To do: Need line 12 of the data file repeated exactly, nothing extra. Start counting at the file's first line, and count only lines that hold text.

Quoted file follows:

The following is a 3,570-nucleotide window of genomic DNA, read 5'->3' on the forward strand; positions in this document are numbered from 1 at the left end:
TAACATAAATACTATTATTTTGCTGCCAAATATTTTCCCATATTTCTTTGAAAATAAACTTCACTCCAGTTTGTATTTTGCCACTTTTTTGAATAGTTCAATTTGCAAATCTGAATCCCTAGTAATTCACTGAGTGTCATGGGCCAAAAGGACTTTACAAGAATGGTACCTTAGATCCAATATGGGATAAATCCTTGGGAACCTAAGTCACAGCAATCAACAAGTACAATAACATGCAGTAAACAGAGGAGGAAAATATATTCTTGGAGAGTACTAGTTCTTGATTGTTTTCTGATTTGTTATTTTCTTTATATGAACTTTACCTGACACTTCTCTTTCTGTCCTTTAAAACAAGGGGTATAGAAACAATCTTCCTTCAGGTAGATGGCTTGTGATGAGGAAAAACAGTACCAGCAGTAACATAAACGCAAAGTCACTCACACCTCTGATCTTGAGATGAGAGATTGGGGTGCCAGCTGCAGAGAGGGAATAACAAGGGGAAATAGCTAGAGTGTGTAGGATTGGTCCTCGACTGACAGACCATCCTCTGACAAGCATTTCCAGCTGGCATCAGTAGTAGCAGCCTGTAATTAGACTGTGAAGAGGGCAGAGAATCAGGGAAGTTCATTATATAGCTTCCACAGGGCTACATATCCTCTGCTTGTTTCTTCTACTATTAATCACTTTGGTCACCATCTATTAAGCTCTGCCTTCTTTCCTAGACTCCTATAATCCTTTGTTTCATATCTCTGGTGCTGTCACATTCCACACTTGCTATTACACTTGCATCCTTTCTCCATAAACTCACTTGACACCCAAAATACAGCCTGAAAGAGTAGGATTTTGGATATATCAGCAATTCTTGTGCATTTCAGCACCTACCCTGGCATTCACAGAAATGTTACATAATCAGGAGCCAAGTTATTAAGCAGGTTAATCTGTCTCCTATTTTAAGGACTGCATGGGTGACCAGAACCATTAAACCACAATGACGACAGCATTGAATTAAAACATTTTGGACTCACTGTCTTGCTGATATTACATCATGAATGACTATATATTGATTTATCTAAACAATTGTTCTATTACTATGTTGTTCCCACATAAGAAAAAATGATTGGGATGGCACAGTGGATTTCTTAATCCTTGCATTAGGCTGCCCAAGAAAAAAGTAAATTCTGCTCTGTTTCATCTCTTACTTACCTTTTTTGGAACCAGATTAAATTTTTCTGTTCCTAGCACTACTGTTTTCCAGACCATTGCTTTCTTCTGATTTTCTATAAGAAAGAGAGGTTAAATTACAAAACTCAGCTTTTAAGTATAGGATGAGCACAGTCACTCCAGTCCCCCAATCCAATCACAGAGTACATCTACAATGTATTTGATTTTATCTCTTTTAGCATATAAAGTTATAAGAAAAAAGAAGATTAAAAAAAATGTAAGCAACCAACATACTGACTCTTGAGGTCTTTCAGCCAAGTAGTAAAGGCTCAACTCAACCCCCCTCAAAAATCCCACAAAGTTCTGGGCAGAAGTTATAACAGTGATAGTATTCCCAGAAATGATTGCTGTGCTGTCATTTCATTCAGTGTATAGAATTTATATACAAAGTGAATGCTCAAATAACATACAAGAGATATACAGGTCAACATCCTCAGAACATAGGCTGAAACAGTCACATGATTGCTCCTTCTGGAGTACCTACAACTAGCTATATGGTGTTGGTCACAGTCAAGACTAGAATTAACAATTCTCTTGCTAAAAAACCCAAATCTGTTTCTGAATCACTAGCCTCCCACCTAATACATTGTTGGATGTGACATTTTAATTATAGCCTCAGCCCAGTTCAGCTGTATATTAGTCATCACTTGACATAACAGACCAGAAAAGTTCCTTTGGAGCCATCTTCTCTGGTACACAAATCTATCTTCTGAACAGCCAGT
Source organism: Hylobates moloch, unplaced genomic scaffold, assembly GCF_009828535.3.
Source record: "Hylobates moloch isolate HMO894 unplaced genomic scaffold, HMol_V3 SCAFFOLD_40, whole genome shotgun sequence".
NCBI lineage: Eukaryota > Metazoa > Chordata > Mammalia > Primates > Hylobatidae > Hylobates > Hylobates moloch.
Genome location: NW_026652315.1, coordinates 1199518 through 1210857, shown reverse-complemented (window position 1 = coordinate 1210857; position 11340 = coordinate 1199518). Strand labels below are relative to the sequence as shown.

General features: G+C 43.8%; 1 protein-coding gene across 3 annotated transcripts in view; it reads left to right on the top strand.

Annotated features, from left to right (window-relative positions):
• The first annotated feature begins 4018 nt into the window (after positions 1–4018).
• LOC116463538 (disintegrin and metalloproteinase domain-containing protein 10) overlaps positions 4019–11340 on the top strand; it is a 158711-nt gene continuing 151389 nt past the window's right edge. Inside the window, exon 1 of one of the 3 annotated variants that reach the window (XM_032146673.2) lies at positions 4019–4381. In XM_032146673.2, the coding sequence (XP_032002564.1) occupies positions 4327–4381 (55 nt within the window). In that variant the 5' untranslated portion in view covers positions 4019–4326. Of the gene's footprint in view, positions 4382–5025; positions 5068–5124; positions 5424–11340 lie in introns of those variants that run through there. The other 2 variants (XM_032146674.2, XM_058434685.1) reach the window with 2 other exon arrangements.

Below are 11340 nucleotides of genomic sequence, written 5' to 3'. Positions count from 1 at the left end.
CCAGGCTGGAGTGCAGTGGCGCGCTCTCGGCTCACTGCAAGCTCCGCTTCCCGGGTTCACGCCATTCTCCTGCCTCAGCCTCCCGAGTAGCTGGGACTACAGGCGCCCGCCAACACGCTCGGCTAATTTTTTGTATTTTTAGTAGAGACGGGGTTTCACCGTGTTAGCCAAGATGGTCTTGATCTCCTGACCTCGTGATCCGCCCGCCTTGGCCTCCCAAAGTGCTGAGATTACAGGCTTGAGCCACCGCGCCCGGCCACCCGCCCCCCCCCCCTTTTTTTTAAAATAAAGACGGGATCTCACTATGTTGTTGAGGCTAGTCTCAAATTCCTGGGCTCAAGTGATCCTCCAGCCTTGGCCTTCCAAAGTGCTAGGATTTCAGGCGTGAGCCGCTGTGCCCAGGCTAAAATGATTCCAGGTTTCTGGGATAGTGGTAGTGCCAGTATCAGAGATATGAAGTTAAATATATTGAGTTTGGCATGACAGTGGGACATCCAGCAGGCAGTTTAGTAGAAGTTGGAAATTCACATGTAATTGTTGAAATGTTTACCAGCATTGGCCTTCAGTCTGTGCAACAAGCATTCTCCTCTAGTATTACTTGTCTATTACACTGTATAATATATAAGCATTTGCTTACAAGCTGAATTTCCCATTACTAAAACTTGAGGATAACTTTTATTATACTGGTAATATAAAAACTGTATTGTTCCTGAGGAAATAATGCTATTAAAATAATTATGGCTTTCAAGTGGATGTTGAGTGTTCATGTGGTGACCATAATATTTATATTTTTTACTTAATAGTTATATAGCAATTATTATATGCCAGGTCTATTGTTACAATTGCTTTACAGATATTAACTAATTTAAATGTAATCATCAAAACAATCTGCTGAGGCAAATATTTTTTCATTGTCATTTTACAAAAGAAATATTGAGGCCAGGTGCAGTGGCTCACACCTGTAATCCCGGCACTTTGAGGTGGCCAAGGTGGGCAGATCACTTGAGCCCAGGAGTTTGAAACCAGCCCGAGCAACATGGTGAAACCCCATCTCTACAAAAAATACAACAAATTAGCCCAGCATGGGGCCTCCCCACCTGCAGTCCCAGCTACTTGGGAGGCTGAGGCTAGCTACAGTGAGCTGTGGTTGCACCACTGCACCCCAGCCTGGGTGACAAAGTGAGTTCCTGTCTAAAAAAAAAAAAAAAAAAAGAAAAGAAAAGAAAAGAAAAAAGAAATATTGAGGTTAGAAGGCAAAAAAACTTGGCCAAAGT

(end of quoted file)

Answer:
CCAGGCTGGAGTGCAGTGGCGCGCTCTCGGCTCACTGCAAGCTCCGCTTCCCGGGTTCACGCCATTCTCCTGCCTCAGCCTCCCGAGTAGCTGGGACTACAGGCGCCCGCCAACACGCTCGGCTAATTTTTTGTATTTTTAGTAGAGACGGGGTTTCACCGTGTTAGCCAAGATGGTCTTGATCTCCTGACCTCGTGATCCGCCCGCCTTGGCCTCCCAAAGTGCTGAGATTACAGGCTTGAGCCACCGCGCCCGGCCACCCGCCCCCCCCCCCTTTTTTTTAAAATAAAGACGGGATCTCACTATGTTGTTGAGGCTAGTCTCAAATTCCTGGGCTCAAGTGATCCTCCAGCCTTGGCCTTCCAAAGTGCTAGGATTTCAGGCGTGAGCCGCTGTGCCCAGGCTAAAATGATTCCAGGTTTCTGGGATAGTGGTAGTGCCAGTATCAGAGATATGAAGTTAAATATATTGAGTTTGGCATGACAGTGGGACATCCAGCAGGCAGTTTAGTAGAAGTTGGAAATTCACATGTAATTGTTGAAATGTTTACCAGCATTGGCCTTCAGTCTGTGCAACAAGCATTCTCCTCTAGTATTACTTGTCTATTACACTGTATAATATATAAGCATTTGCTTACAAGCTGAATTTCCCATTACTAAAACTTGAGGATAACTTTTATTATACTGGTAATATAAAAACTGTATTGTTCCTGAGGAAATAATGCTATTAAAATAATTATGGCTTTCAAGTGGATGTTGAGTGTTCATGTGGTGACCATAATATTTATATTTTTTACTTAATAGTTATATAGCAATTATTATATGCCAGGTCTATTGTTACAATTGCTTTACAGATATTAACTAATTTAAATGTAATCATCAAAACAATCTGCTGAGGCAAATATTTTTTCATTGTCATTTTACAAAAGAAATATTGAGGCCAGGTGCAGTGGCTCACACCTGTAATCCCGGCACTTTGAGGTGGCCAAGGTGGGCAGATCACTTGAGCCCAGGAGTTTGAAACCAGCCCGAGCAACATGGTGAAACCCCATCTCTACAAAAAATACAACAAATTAGCCCAGCATGGGGCCTCCCCACCTGCAGTCCCAGCTACTTGGGAGGCTGAGGCTAGCTACAGTGAGCTGTGGTTGCACCACTGCACCCCAGCCTGGGTGACAAAGTGAGTTCCTGTCTAAAAAAAAAAAAAAAAAAAGAAAAGAAAAGAAAAGAAAAAAGAAATATTGAGGTTAGAAGGCAAAAAAACTTGGCCAAAGT